Sie sind auf Seite 1von 61

RIGHT TO FREEDOM ARTICLES (19-22)

PRESENTED BY: Click to edit Master subtitle style

5/4/12

INTRODUCTION

Personal liberty is the most important of all Fundamental Rights. ARTICLE 19 to 22 deal with different aspects of this basic right. The six fundamental rights in the nature of freedoms which are guaranteed to the citizens by ARTICLE 19 of the Constitution. The SIX FREEDOMS:

A)FREEDOM OF SPEECH &EXPRESSION B)FREEDOM OF ASSEMBLY C)FREEDOM TO FORM ASSOCIATIONS D)FREEDOM OF MOVEMENT E)FREEDOM TO RESIDE AND TO SETTLE 5/4/12

Art19(1)()a says that all citizens shall have the right to freedom of speech and expression. But this right is subject to limitations imposed under Art19(2) which empowers the State to put reasonable restrictions on the following grounds, eg; security of the State, friendly relations with foreign States, public order, decency and morality, contempt of court, defamation, incitement to offence and integrity and sovereignty of India.
5/4/12

A)FREEDOM OF SPEECH & EXPRESSION (ARTICLES 19(1)(a)&19(2))

MEANING & SCOPE:Freedom of Speech & Expression means the right to express ones own convictions and opinions freely by words of mouth, writing,printing,pictures or any other mode. It includes the expression of ones ideas through any communicable medium or visible representation,such as, gesture,signs,and the like.

5/4/12

Freedom of expression has 4 broad special purposes to serve: 1)It helps an individual, to attain self-fulfilment, 2)It assist in the discovery of truth, 3)It strengthens the capacity of an individual in participating in decision making, 4)It provides a mechanism by which it would be possible to establish a reasonable balance between stability and social change.
5/4/12

Art.19(1)(b) guarantees to all citizens of India right to assemble peaceably and without arms. The right of assembly includes the right to hold meetings and to take out processions. This right is subject to the following restrictions:1)The assembly must be peaceable, 2)It must be unarmed, 3)Reasonable restrictions can be imposed under Clause 3 of Art.19.
5/4/12

B)FREEDOM OF ASSEMBLY (ARTICLES 19(1)(b) &19(3))

The assembly must be non-violent and must not cause any breach of public peace. If the assembly is disorderly or riotous then it is not protected under Art.19(1)(b) and reasonable restrictions may be imposed under Clause(3) of Art.19 in the interests of sovereignty and integrity of India or public order.

5/4/12

WHEN A LAWFUL ASSEMBLY BECOMES UNLAWFUL:If an assembly becomes unlawful it can be dispersed. An assembly of five or more persons becomes an unlawful assembly if the common object of the persons composing assembly is:a)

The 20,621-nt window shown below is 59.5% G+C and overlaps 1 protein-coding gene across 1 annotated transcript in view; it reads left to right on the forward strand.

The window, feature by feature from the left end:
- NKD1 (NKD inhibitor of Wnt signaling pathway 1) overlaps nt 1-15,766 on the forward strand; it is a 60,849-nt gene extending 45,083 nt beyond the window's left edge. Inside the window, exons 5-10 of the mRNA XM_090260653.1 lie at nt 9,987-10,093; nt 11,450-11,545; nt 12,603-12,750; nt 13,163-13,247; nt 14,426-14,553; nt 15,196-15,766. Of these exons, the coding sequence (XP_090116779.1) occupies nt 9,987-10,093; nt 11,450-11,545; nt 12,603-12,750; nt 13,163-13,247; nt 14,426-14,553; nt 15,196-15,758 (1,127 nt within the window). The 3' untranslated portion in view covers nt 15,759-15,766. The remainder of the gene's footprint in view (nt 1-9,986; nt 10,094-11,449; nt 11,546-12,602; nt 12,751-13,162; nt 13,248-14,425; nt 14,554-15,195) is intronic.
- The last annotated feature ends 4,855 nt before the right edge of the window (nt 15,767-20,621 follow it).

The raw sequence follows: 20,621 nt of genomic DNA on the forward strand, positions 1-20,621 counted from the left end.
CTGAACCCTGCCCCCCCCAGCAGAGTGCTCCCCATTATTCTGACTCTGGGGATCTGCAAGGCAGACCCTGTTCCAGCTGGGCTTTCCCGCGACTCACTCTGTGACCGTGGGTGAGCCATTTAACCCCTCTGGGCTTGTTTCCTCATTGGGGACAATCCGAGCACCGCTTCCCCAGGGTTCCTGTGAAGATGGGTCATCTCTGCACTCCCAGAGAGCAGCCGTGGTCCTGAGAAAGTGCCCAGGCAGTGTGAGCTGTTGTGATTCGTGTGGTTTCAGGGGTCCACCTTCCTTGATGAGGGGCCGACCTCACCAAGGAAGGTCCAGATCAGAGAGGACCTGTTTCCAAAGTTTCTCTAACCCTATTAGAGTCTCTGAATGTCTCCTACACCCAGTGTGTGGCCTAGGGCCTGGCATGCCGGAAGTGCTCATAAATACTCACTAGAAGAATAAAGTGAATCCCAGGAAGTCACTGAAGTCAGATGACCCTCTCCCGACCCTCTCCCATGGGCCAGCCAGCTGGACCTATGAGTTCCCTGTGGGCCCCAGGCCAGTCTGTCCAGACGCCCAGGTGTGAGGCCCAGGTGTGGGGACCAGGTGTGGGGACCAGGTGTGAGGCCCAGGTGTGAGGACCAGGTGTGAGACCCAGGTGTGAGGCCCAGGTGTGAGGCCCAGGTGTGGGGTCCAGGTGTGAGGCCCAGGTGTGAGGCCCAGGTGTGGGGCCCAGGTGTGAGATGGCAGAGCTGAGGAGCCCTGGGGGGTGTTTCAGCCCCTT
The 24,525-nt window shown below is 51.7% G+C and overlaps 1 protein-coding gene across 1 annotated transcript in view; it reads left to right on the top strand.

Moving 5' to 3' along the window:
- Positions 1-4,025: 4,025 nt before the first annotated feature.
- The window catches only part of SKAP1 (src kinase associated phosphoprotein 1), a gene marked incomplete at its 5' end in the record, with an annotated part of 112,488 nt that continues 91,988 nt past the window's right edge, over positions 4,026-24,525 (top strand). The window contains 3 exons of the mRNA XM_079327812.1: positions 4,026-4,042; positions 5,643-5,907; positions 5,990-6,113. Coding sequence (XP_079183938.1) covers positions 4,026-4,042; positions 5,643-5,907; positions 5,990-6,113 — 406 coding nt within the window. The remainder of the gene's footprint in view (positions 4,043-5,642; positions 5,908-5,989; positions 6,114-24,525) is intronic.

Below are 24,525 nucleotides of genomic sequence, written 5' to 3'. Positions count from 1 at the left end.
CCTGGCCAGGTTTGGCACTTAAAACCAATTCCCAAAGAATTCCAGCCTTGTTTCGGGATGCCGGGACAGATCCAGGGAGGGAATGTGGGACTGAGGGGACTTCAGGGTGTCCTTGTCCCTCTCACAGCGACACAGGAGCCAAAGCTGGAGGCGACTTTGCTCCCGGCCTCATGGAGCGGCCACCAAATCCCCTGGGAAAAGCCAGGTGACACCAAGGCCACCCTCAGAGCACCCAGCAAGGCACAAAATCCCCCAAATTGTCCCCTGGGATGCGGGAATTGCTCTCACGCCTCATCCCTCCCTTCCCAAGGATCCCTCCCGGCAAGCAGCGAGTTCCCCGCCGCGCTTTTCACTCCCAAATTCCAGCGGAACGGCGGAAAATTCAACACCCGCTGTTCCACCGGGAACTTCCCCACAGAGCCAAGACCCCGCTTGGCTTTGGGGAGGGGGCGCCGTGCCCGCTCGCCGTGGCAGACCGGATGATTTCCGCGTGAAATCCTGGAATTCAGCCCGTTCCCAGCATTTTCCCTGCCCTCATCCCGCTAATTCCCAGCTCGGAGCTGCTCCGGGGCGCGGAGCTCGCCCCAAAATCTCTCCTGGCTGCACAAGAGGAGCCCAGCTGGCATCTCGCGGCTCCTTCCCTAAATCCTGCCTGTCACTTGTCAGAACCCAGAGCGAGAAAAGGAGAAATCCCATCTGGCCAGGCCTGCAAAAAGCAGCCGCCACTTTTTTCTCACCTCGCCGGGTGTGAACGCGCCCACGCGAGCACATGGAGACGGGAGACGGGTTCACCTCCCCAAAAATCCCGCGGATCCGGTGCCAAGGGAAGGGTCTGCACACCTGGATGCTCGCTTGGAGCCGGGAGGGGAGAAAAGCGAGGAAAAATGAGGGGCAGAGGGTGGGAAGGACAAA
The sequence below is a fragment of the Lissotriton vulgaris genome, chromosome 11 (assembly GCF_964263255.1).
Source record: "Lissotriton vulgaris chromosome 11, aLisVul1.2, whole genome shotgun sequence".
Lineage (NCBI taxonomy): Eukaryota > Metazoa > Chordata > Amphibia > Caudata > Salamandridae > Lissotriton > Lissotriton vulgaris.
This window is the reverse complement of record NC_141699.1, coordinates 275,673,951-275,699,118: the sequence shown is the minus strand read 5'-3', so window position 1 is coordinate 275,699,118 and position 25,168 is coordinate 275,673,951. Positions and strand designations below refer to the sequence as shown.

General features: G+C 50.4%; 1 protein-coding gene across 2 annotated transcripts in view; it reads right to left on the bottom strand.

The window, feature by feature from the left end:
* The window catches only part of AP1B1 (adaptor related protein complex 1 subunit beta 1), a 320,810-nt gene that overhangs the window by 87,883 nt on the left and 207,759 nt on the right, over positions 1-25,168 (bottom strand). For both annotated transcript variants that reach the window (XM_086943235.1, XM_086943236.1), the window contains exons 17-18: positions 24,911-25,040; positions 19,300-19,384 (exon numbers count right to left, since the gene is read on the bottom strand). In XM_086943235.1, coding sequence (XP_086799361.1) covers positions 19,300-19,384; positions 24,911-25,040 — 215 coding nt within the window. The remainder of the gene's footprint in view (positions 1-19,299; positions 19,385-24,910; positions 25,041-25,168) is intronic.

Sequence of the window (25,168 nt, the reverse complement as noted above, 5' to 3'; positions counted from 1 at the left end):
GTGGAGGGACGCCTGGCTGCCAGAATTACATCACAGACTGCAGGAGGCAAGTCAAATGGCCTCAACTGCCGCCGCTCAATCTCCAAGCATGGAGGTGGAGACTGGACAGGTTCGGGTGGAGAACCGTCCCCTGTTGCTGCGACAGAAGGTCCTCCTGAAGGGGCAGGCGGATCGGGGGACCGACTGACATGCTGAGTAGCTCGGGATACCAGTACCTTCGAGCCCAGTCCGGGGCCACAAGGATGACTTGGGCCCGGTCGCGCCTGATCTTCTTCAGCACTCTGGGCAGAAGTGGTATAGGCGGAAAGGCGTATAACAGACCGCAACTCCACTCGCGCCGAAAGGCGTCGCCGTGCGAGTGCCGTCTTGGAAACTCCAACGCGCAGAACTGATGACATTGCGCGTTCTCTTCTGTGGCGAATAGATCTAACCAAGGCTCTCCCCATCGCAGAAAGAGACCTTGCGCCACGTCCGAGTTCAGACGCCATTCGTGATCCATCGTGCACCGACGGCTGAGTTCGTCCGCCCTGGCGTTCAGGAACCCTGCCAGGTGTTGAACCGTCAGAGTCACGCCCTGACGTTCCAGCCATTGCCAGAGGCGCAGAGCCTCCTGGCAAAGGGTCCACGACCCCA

To resist the execution of any law or legal process, To commit any mischief or criminal trespass, Obtaining possession of any property by force, To compel a person to do what he is not legally bound to do or omit which he is legally entitled to do, 5/4/12

a)

a)

a)

Art.19(1)(c) of the Constitution of India guarantees to all its citizens the right to form associations and unions Under Clause(4) of Art19, the State may by law impose reasonable restrictions on this right in the interest of public order or morality or the sovereignty and integrity of India.

C) FREEDOM TO FORM ASSOCIATION (ARTICLES 19(1)(c)& 19(4))

5/4/12

The right of association pre-supposes organisation. It is an organisation or permanent relationship between its members in matters of common concern. It includes the right to form companies,societies, partnership, trade union and political parties. The freedom to form association implies also the freedom to form or not to form, to join or not to join, an association or union.

5/4/12

D) FREEDOM OF MOVEMENT (ARTICLES19(1) (D) &19(5)) to all citizens of India the Art.19(1)(d) guarantees
right to move freely throughout the territory of India. This right is subject to reasonable restrictions mentioned in Clause(5) of Art.19 ie; in the interest of general public or for the protection of the interest of any Scheduled Tribe. Art.19(1)(d) of the Constitution guarantees to its citizens a right to go wherever they like in Indian territory without any kind of restriction. They can move not merely from one State to another but from one place another within the same State.

5/4/12

The right of a citizen to move freely may also be restricted for the protection of the interest of Scheduled Tribes. The object is to protect the original tribes which are mostly settled in Assam.These tribes have their own culture, language,customs and manners. It was considered necessary to impose restriction upon the entry of outsiders to these areas. It was feared that uncontrolled mixing of the tribes with the people of other areas might produce undesirable effect upon the tribal people.
5/4/12

E) FREEDOM OF RESIDENCE (ARTICLES19(e)&19(5))


According to Art.19(1)(e) every citizen of India has the right to reside and settle in any part of the territory of India. Under Clause(5) of Art.19 reasonable restriction may be imposed on this right by law in the interest of the general public or for the protection of the interest of any Scheduled Tribe. The object is to remove internal barriers within India or any of its parts. The words the territory of India indicate freedom to reside anywhere and in any part of the State of India.
5/4/12

F)FREEDOM OF PROFESSION, OCCUPATION, TRADE OR BUSINESS (ARTICLES19(1) (g)&19(6))